Last Tuesday The Music Box Theater and Turner Classic Movies hosted a screening of The Birds with a special introductory conversation between Tippi Hedren and Ben Mankiewicz. The moment Tippi Hedren descended the stage my girlfriend turned to me and said “Jeez, I never knew Alfred Hitchcock was such a jerk.”
The story of Tippi Hedren and Alfred Hitchcock’s relationship is almost as engaging and horrific as the movies that they made together; so much so that the BBC is currently shooting a film on the subject titled The Girl (Hedren’s studio nickname for when she was in confrontation with the director). In fact Hedren spent nearly half her time on stage explaining their rocky relationship. Yet despite the emotional gravity of what she was discussing Hedren never became angry or upset. Rather Hedren seemed sad for all the projects that could’ve been but never were. “There were so many wonderful films we could have made together but it was all thrown away because of his mindless lust…I was a highly moral girl. I couldn’t submit to him no matter that he threatened and did ruin my career.”
What I found particularly interesting about the whole event was how Hedren was able to separate her love of Hitchcock films for the man who, as she put it, “ruined my career.” We’ve all been in these types of situations, where an artist we love does something so against our own morals that our disapproval of that action transforms into a disapproval of the art. After my dad found out The Who’s Pete Townshend got in trouble for accessing child pornography he vowed never to listen to the groups music again, “it just ruins it for me,” he’ll say. For those unable to separate themselves from the art they usually take up the phrase, hate the artist love the art. But Tippi, who was personally hurt by Hitchcock, didn’t even seem capable of that kind of animosity.
Especially now, in our age of interaction, we forge certain relationships with media though the ways we engage it. We like stuff on Facebook, follow it on Twitter, or reblog it on Tumblr all in an effort to support the media we love and to give it the voice we feel it deserves. So then when an artist does something that goes against our morals we feel betrayed and even somewhat complicit. We feel that by supporting a piece of art we are directly supporting the artist who made it, and that artist’s way of life. It’s an odd and fairly common perspective, but is it right?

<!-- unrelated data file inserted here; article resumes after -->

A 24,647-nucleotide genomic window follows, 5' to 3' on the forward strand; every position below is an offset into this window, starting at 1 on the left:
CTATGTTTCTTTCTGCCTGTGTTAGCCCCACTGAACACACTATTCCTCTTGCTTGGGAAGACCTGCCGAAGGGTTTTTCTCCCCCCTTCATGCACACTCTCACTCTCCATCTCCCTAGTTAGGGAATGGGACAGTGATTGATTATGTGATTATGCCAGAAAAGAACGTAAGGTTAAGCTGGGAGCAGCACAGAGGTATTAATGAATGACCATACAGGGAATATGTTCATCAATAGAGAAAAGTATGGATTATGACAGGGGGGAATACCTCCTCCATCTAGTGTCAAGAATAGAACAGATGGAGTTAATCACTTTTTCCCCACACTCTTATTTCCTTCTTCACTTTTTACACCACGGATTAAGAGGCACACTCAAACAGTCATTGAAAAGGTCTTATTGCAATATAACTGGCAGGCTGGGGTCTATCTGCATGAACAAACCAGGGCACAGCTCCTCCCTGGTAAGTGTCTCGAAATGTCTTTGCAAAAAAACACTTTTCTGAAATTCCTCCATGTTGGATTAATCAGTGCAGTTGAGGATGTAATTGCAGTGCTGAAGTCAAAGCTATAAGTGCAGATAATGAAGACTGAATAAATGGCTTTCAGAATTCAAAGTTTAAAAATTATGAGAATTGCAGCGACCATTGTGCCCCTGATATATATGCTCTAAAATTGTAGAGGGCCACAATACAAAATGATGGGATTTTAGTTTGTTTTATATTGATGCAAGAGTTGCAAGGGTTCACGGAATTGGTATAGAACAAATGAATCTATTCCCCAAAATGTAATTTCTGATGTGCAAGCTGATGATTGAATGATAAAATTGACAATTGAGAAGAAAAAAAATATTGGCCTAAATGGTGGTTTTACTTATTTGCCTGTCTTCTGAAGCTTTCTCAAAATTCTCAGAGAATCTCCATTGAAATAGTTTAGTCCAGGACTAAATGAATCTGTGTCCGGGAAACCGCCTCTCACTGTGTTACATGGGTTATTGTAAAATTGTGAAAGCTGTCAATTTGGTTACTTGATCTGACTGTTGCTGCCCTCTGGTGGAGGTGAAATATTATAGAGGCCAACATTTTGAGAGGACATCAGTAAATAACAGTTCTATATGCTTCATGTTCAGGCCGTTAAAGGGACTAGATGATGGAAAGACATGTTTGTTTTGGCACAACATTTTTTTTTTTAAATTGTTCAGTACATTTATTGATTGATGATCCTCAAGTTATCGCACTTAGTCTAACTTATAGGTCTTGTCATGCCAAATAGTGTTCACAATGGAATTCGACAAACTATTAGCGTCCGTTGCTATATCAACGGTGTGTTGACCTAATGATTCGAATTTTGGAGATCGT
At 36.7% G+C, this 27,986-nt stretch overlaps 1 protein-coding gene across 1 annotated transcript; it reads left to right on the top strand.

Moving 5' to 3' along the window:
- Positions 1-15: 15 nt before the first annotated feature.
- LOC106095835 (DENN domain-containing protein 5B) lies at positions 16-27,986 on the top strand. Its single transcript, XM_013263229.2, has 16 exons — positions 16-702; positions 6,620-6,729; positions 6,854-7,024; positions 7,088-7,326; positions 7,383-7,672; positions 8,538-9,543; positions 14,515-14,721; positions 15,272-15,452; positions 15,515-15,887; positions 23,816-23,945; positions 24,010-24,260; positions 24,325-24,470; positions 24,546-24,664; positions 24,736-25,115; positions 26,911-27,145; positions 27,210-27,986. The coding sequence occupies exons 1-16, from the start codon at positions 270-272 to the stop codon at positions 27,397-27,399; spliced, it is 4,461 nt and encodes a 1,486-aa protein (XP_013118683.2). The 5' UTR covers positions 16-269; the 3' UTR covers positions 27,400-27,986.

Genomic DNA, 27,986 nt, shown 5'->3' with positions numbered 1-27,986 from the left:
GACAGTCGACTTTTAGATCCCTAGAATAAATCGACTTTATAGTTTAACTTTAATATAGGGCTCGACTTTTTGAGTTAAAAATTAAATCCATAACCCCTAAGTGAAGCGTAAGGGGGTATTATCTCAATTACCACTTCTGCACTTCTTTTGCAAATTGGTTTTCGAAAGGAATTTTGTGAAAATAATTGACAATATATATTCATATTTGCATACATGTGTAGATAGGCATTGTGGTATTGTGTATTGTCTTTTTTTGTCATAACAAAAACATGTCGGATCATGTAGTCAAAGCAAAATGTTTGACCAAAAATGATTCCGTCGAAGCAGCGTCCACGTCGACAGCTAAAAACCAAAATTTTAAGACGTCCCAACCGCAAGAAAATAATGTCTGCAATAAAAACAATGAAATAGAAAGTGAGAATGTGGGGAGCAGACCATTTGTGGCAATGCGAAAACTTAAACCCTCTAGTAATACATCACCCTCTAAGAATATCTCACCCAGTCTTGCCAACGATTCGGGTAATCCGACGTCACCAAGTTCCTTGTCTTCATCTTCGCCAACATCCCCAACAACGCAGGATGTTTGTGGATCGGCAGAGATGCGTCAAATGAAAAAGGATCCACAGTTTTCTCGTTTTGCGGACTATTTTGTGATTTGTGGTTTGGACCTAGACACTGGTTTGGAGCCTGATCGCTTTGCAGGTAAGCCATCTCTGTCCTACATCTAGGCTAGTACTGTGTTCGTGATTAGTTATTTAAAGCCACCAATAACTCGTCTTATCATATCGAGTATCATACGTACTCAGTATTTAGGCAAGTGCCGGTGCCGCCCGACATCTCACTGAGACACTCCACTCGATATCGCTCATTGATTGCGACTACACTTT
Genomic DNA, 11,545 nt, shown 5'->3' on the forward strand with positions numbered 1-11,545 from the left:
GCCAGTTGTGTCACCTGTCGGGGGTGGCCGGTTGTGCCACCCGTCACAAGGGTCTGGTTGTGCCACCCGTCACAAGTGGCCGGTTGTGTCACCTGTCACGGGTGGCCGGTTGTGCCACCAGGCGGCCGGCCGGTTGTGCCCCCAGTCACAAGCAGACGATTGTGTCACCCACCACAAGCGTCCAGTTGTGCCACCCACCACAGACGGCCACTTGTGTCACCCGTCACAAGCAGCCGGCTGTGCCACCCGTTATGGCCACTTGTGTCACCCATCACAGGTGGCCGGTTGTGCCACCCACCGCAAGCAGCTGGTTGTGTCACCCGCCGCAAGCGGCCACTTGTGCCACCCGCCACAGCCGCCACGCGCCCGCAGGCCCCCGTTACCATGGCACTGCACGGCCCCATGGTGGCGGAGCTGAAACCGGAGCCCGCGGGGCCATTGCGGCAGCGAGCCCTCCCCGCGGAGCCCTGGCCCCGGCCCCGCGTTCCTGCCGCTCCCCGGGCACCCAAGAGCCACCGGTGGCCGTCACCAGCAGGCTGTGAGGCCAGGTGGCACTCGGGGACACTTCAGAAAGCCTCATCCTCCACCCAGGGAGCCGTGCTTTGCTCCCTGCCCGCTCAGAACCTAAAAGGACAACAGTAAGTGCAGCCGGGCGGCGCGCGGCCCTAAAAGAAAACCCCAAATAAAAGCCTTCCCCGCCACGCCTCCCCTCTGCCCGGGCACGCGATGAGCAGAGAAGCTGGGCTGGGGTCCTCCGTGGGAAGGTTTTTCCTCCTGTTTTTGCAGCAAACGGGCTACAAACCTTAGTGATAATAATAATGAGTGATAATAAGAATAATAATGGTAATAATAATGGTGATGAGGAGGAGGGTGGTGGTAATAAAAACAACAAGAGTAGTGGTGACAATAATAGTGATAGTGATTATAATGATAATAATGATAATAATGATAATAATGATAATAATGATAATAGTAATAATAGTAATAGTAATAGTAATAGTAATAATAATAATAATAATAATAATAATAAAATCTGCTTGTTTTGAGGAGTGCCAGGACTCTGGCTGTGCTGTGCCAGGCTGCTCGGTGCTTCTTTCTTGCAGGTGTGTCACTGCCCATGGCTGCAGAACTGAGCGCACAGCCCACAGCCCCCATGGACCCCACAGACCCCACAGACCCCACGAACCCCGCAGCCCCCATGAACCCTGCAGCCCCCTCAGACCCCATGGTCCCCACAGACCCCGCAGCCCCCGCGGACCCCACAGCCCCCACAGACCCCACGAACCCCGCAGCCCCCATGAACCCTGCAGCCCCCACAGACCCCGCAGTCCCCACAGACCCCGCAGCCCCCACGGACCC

One of the most wonderful anecdotes that Tippi Hedren shared with the audience was based around the scene where a group of seagulls attack a children’s party. Although some of the bird attack sequences were done with mechanical birds, or animation, this scene involved live birds that were trained to swoop and dive bomb the performers. As a safety precaution there was a wire that went around the bird’s beak to keep it from biting. During one of the takes though a camera-shy seagull decided to flee the set with his beak still wired shut. The bird trainer was wrecked with guilt at the thought of his bird starving to death, so he convinced Hitchcock to put the production on halt while he took a row boat out into Bodega Bay and managed to call the bird back. It was a story that spoke to the humanity of the people working on The Birds that they would take time out of their day to save an animal which they could’ve easily replaced.
The way Alfred Hitchcock acted towards Tippi Hedren is inexcusable and horrible, but that is not the only thing he did as a person and it is not what he did as an artist. In fact some critics view The Birds as a testament to strong women. Hedren’s character is a smart, compassionate, and strong woman who over the course of the film proves to the male character that she is more than just the diminutive stereotype he originally perceives her as. Hitchcock even reshot an entire scene because he was convinced by Jessica Tandy that the initial direction he gave to Hedren, “play it bitchy,” would cause audiences to dislike her. This all happened in post-production long after the sets had been de-constructed and stored away. So even though his awful actions eventually ruined his professional relationship with Tippi, the two did share some wonderful times as friends and artists all of which are celebrated when we celebrate the art.
What do you think? Have you ever sworn off an artist that you feel crossed a moral line? Do you still love the art, even though you hate the artist? Please leave some comments below so that we can continue our discussion on Tippi Hedren, Alfred Hitchcock, and celebrities like to call jerks behind their backs.